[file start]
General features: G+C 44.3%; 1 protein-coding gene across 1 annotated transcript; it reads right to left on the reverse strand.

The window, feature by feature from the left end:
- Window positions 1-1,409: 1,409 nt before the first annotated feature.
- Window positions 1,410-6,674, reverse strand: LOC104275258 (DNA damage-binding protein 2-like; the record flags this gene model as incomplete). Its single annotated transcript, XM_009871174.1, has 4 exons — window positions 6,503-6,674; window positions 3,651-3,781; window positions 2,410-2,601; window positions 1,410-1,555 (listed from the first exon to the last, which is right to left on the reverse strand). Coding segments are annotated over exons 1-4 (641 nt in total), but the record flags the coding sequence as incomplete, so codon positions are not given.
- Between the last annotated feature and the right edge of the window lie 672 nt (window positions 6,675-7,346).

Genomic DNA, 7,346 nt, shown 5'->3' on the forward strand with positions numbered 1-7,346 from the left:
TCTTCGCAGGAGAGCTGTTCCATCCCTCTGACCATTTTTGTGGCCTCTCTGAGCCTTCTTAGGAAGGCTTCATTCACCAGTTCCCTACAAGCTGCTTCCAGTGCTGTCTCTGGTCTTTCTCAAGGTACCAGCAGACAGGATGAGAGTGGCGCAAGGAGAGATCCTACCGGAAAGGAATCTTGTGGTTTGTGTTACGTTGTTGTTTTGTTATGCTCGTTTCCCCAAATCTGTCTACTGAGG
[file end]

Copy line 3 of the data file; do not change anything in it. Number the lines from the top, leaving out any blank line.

- Window positions 1-1,409: 1,409 nt before the first annotated feature.